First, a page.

The key to this part of the judgement is “in the Channel 4 interview, the first respondent did not expressly make a false statement to the effect that his personal character and conduct was such that he would never be involved in a leaking exercise“. So had Carmichael, in the course of that interview, not only denied knowing anything about the memo, and the leak, but protested that he would never ever involve himself in such skulduggery then we might have had a different outcome. One is almost reminded of the legendary Baxter Basics MP of Viz fame

Craig Murray is absolutely scathing about this part of the judgement – the reasoning is “pathetic” concluding “This is the judgement of a woman justifying a pre-determined stitch-up.”

However, is there not another issue here – namely should a politician – especially one in a senior position as Carmichael had been at the time – be expected to ever have to provide such assurances? Should we not simply be able to assume, as mere electors, that they would not only not involve themselves in skulduggery of this nature, but of any type? Is the pitch of the politician not essentially “you can trust me electorate. Honest!”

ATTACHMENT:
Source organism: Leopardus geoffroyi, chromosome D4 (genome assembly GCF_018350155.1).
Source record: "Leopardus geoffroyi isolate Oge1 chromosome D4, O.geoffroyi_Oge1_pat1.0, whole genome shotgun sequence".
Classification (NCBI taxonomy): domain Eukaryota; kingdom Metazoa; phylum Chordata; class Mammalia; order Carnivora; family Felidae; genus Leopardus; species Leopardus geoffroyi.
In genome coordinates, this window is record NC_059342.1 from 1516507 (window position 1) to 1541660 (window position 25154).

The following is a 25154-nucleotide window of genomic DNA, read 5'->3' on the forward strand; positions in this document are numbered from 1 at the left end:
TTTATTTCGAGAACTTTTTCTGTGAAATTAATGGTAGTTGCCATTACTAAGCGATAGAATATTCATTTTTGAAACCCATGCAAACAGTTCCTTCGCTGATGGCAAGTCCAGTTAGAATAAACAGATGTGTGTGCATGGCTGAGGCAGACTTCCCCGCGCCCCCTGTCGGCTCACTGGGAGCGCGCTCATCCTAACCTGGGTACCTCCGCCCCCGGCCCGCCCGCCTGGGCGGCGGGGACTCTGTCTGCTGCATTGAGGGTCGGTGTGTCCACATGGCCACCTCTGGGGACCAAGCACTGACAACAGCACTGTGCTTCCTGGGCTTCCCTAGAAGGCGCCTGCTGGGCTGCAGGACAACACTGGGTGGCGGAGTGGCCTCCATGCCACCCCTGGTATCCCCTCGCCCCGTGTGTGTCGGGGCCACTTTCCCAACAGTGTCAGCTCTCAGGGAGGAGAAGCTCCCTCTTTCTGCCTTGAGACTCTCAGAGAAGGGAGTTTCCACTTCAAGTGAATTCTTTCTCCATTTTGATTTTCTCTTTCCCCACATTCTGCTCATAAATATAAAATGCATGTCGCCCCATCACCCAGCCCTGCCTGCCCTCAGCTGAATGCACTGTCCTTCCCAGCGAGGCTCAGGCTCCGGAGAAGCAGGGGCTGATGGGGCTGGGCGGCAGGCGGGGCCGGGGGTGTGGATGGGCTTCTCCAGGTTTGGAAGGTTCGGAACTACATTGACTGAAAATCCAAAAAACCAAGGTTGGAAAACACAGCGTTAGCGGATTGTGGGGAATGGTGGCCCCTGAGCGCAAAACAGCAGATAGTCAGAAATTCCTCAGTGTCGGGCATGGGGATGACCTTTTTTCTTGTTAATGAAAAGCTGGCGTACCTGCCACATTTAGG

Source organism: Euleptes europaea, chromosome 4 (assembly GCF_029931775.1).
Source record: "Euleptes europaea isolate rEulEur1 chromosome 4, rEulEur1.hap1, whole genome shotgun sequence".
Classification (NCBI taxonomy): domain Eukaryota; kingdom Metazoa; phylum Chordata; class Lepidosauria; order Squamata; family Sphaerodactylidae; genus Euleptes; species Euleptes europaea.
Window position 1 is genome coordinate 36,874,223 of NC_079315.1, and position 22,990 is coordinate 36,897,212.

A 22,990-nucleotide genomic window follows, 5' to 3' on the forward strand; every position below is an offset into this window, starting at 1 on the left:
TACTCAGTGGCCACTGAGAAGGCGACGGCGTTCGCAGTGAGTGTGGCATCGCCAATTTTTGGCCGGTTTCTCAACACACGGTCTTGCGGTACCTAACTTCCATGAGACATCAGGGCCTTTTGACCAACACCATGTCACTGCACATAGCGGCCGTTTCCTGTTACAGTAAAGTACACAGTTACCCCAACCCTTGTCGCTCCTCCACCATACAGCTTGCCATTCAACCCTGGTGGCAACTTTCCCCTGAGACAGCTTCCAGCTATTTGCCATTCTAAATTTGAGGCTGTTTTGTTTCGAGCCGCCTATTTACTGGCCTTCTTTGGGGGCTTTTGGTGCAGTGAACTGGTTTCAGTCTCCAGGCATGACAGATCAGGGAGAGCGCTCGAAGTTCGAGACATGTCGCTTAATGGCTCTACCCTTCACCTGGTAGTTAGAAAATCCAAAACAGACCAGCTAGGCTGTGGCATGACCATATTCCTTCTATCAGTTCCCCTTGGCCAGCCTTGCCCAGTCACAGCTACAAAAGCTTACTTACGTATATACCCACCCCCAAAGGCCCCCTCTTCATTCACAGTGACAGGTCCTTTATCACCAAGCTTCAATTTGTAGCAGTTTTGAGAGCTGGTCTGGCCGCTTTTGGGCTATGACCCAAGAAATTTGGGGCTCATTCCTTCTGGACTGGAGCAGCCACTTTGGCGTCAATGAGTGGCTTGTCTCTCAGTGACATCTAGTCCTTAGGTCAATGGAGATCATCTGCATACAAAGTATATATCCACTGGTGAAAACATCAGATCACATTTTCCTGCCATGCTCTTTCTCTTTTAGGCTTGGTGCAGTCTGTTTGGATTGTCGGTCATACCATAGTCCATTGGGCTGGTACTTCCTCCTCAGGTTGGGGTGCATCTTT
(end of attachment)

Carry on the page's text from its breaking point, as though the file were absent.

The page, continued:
It might be argued, as Malcolm Bruce did in defence of Carmichael at the time that “”If you’re suggesting that every MP who has never quite told the truth – or indeed, told a brazen lie – including ministers, cabinet ministers and prime ministers, we’d clear out the House of Commons very fast, I would suggest,” ( Of course that omits the fact that most of them, or most often, they don’t get caught. Part of Carmichael’s problem was that he was caught – something that Lady Paton and Lord Matthews in their judgement point out he went to some pains to avoid during the Cabinet Office Inquiry. In other words, it wasn’t just Channel 4 News that Carmichael lied to. It was also the Inquiry, and, reading between the lines of the judgement, perhaps his own Party Leader as well. Something of a pattern? No?